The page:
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Should all police be required to have tertiary qualifications?The perspectives on police Essay
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Nov 26th, 2019

Should all police be required to have tertiary qualifications?The perspectives on police Essay

Should all police be required to have tertiary qualifications?The perspectives on police officers on higher education is a degree necessary for the performance of police officer’s university degrees for police officers have been a subject for many years. Few qualitative studies have addressed issues pertaining to whether or not police officers (of all ranks) believe a college degree is important. Additionally, little is known regarding job satisfaction/dissatisfaction among officers with different levels of educational attainment within the policing field.

A qualitative analysis of police officers’ belief and opinions pertaining to the worth of a college education in relation to police performance and behaviour was conducted. police officers believe a college degree aids them in job performance and behavioural issues related to their occupations. (Lincoln & Guba, 1981). In 1974, 47% had at least one year of university (Police Foundation, 1979). Two decades later, in 1990, 65% of police officers had at least one year of university; 23% had attained a four-year degree (Carter & Sapp, 1990). Sixty-one police officers were interviewed for this qualitative study.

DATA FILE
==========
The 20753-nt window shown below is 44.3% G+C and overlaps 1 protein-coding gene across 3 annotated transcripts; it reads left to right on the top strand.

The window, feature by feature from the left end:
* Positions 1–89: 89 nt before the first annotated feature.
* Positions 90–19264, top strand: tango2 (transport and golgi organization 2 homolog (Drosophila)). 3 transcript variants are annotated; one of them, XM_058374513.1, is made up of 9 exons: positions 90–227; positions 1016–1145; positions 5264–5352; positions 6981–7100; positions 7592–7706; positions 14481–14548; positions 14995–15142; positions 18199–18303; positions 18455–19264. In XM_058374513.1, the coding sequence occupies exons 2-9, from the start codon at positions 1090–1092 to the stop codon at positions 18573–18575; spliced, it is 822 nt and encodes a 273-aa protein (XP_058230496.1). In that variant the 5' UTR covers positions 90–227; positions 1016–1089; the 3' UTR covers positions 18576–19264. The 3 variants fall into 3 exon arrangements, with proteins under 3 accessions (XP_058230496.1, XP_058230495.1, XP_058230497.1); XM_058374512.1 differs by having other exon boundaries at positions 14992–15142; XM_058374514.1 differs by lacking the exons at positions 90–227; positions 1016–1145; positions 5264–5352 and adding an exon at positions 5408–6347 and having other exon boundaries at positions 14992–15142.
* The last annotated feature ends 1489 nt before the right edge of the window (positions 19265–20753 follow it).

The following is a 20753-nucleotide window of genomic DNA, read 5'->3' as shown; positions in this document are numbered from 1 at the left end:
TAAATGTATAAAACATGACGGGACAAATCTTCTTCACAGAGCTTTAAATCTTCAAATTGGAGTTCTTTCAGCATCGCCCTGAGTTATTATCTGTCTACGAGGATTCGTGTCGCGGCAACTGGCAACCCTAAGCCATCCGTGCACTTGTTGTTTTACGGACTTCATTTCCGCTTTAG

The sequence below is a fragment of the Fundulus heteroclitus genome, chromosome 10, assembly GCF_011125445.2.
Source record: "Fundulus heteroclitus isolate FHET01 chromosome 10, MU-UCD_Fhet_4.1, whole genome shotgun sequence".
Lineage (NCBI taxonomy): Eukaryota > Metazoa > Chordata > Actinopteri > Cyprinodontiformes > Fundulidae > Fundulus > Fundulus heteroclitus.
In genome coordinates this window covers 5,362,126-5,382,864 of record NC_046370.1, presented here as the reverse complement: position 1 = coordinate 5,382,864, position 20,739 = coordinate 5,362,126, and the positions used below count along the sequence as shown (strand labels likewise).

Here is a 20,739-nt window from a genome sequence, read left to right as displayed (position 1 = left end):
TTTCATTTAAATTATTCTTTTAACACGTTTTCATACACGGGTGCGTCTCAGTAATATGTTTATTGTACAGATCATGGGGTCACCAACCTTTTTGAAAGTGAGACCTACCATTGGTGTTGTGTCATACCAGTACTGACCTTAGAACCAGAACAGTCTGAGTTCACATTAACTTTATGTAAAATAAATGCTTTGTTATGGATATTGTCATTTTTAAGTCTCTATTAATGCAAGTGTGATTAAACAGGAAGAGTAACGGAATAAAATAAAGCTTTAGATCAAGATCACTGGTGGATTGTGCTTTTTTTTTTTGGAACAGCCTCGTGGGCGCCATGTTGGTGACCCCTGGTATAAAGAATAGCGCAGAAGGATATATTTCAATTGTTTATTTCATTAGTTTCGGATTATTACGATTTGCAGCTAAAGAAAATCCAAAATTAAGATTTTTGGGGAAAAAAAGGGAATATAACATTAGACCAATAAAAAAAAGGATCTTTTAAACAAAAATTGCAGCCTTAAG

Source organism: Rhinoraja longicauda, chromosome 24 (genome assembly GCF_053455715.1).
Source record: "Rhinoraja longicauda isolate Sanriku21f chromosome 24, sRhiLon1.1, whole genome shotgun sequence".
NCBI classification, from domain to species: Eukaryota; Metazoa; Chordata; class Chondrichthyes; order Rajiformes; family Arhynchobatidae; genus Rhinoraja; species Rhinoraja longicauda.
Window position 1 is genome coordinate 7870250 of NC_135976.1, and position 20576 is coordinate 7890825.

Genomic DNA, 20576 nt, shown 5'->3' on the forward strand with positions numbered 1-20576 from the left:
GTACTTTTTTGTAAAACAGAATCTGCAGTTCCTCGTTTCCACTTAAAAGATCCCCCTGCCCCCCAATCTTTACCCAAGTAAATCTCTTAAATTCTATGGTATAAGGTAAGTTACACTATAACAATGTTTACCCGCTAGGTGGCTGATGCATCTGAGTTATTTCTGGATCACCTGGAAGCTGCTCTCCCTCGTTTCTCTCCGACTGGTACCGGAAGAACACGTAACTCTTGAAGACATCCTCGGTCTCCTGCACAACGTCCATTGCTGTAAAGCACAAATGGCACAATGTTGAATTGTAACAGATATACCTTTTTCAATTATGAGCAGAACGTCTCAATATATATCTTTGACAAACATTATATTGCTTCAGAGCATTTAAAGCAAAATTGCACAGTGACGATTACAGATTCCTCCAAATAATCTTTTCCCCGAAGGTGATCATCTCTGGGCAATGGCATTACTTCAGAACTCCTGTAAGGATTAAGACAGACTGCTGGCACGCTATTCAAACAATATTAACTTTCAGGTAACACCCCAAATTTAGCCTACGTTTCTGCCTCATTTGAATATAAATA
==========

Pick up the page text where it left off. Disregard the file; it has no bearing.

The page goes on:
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This was a non-random convenience sample of selected police officers. Interested participants were recruited through Southeast Missouri State University’s Criminal Justice Department’s undergraduate and graduate internship programs. In-depth, structured interviews (1-1.5 hours each) were held in the researcher’s office and/or in conference call rooms at the police departments. Participating officers represented 16 different police departments (medium-large size) from two Midwestern states. Over 85% of the participants were male (86.9%), whereas, (13.1%) were female. Of the officers interviewed, 52 (85.2%) were Caucasian and six (9.8%) were African American. Regarding the participants’ number of years in policing. Interview Questions In addition to routine questions addressing demographic, career development and rationales for entering the policing field, and perspective levels of job and career satisfaction, the following questions and issues were explored: 1. As far as education and policing, is university education necessary to become an effective police officer? 2. How and why do officers make career choices to become involved in policing?3. What is the best educational requirement for police officers and why? 4. Is there a relationship between a university education and job satisfaction for police officers? 5. Is it harmful or helpful for agencies to mandate four-year degree requirements?6. What do you think about the difference between two- and four-year degrees as pertain to policing? 7. What do you think about the relationship between education and job satisfaction for police officers?8. Do you think it hurts agencies that mandate four-year degree educational requirements? Do you think applicant pools are smaller than in the past? To gain better information from the people at hand themselves and to see what they thought were the best ways/solutions.As I think a university degree is necessary. Members of the community police officers deal with on the streets, are fairly educated and they aren’t going to have any kind of respect if you don’t have an education. Having the university education required helps you to be a better police officer as you are able to investigate scenes and put into words more clearly what happened. Scholars have examined the impact that education has on police practice and performance for nearly 100 years (Finckenauer, 2005). August Vollmer, police chief in Berkeley, California from 1905 to 1932, became the foremost advocate of increased educational standards (Wilson, 1953). He believed that additional education would make officers more effective in serving the community, and he hoped that all police departments would require a bachelor’s degree for police recruits (Carte & Carte, 1975). He noted in a letter that if this occurred, Do you not believe that the entire police service in America would be measurably improved? (Carte & Carte, 1975: 69). A college degree would most effectively allow officers to act independently to meet the array of needs in their beat. Since Vollmer expected all officers to be the chief of their beat, they needed to have the educational skills to serve the community (Carte & Carte, 1975). Several national panels echoed Vollmer’s idea, beginning with the Wickersham Commission (1931). In their report on policing, which Vollmer largely wrote, they argued rampant misconduct in policing was largely a result of poorly educated and trained patrol officers and chiefs. The Commission report lamented the current state of police education, noting, for example, that over half of Los Angeles officers did not even have a high school diploma (Wickersham Commission, 1931). To follow through on these recommendations, Vollmer helped develop the first school of criminology at the University of California, he was a professor at the University of Chicago, and he influenced and encouraged nearly a dozen schools on the west coast to start teaching police and criminology courses (Wilson, 1953). Despite this push for increased education from Vollmer, most departments continued to use minimal educational requirements, rarely requiring more than a high school diploma (Paoline & Terrill, 2007). 10 The report of the President’s Commission on Law Enforcement and Administration of Justice (1967: 279) even more explicitly called for increased standards for police officer education, making the recommendation that the ultimate aim of all police departments should be that all personnel with general enforcement powers have baccalaureate degrees. Similar recommendations were made by the National Advisory Commission on Criminal Justice Standards and Goals (1973). As the Commission notes (1973: 327), twenty years ago the high school diplomas were a significant educational achievement; it is not today. To continue recruiting at this level of education is to invite mediocrity; it may lead to the detrimental belief that almost anyone can be a policeman. The Commission argued that all police officers should have a university degree by 1982, and advanced graduate degrees should be required for those with command positions.Without exception, all agreed to anticipate, in principle, that university education is good for police. However, it was revealed that Australian police organisations do not share a national perspective regarding the most appropriate design, curriculum and delivery of education courses for police. Due to the varying requirements of each Australian police organisation, there are differences between groups in their approach to curriculum understanding and the delivery of education courses for managers. Both police managers and academics indicated that there is active collaboration between their police organisations and universities. In addition, numerous articulation arrangements are now in place, with each police group having different articulation agreements in place and collaborating with universities to varying degrees. Although, in 1990, the NPPIAC indicated there was some consensus among police commissioners pertaining to police education, there are now many differences between Australian police jurisdictions. While all police managers indicated their organisations encourage their members to undertake both internal education courses and university courses that are relevant to their needs, each police jurisdiction goes about this in a unique manner and places a different level of importance on it. Clearly, educational requirements for police are varied and often specialised as police undertake many more roles and specialised functions than previously. Although most Australian police organisations do not necessarily require a university degree for police seeking promotion, and whilst the completion of university is still voluntary, it is viewed favourably. In some jurisdictions it is only the new recruits who are required to undertake various education and training courses when they join the police. This is perhaps counter intuitive as when police become more senior and move into management positions, they require a number of essential skills including planning, organising, leading, controlling, communicating, decision making, budgeting and labour relations skills (Wilson and McLaren 1972) that are enhanced through the completion of university studies.University education encourages reflective attributes that become more relevant to the job functions of police managers who are no longer performing strictly operational duties and are required to be more strategic in their thinking (Roberg, Crank and Kuykendall 2000). In sum, it is argued that a college-educated officer has a broader comprehension of civil rights issues from legal, social, historical, and political perspectives. Moreover, these officers have a broader view of policing tasks and a greater professional ethos, thus their actions and decisions tend to be driven by conscience and values, consequently lessening the chance of erroneous decisions. If these arguments are valid, the logical conclusion is that the college-educated officer would be less likely to place the department in a liability situation. (Carter & Sapp, 1989:162)The demeanour in which a police officer conducts his/her job duties and the attitudes he/she holds about policing is important in understanding both job performance and citizen encounters. Because police officers work with a variety of people who differ in their attitudes, culture, and lifestyles, it is important for police officers to have a more tolerant and understanding demeanour, especially in community-oriented policing.